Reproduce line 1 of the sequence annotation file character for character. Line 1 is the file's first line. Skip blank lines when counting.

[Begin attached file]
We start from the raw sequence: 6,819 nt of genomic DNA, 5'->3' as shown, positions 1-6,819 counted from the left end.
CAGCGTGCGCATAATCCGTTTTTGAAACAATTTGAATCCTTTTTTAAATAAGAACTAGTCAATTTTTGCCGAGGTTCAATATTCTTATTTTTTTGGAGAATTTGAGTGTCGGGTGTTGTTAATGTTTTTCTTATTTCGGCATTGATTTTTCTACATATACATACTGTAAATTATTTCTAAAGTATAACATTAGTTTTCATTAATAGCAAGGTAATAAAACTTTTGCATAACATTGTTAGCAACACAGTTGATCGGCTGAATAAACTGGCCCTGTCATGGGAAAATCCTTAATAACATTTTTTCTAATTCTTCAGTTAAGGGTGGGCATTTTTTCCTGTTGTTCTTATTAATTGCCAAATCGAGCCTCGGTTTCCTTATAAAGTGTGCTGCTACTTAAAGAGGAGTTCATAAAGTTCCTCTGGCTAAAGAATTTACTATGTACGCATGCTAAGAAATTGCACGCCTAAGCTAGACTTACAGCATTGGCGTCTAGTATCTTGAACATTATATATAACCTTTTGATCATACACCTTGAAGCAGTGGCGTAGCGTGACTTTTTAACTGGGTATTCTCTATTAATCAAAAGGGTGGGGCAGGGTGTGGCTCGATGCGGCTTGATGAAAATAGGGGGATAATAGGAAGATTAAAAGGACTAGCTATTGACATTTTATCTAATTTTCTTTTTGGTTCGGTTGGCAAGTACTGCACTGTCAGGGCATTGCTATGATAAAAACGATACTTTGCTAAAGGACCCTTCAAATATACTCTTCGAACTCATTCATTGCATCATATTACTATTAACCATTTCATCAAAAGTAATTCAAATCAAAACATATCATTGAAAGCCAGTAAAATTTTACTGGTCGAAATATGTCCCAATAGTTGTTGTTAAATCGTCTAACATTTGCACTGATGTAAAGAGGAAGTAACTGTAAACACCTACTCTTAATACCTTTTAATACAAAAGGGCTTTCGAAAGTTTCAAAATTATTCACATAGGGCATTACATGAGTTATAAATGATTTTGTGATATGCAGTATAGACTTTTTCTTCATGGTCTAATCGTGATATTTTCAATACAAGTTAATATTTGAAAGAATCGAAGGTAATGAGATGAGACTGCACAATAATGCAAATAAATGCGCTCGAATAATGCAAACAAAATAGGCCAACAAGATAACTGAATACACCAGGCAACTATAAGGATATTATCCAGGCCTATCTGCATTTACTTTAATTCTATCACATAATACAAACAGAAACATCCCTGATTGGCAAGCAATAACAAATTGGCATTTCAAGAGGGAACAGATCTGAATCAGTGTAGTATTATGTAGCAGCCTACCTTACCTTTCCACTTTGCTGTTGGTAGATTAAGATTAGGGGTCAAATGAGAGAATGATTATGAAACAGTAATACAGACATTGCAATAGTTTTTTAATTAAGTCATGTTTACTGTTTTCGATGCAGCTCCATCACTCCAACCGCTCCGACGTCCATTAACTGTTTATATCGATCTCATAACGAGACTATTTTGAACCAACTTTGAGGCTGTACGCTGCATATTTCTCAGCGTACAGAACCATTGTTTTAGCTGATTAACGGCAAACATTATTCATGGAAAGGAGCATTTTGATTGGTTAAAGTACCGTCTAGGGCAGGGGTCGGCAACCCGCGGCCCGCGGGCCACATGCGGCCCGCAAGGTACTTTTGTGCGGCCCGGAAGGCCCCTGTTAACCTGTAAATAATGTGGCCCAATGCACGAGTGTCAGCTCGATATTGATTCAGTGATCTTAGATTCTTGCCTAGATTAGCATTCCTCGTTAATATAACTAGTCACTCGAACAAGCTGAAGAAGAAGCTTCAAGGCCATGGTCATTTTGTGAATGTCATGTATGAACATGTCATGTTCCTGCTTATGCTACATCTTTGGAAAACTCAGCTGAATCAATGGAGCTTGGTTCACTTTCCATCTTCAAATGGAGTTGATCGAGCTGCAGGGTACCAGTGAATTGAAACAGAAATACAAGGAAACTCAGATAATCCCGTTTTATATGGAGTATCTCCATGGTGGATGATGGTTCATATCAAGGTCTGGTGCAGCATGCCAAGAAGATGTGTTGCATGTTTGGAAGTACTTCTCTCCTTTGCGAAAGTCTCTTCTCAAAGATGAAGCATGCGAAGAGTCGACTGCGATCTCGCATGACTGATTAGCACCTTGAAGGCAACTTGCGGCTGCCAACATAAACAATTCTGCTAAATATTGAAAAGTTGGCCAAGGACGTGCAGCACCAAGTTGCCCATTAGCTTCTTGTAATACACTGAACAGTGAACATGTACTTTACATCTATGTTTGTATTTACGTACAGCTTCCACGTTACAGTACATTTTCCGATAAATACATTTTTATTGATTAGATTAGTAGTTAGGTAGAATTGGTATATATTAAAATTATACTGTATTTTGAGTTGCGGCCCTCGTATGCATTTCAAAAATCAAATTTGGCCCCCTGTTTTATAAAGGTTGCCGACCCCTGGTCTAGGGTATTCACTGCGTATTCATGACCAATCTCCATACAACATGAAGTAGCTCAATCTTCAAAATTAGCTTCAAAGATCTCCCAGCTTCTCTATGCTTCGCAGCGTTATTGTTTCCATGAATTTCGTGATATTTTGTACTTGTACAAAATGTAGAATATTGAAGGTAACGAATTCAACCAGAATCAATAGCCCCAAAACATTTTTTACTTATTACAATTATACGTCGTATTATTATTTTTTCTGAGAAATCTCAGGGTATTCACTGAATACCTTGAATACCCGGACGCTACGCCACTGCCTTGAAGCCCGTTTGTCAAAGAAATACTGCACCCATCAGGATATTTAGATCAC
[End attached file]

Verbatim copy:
We start from the raw sequence: 6,819 nt of genomic DNA, 5'->3' as shown, positions 1-6,819 counted from the left end.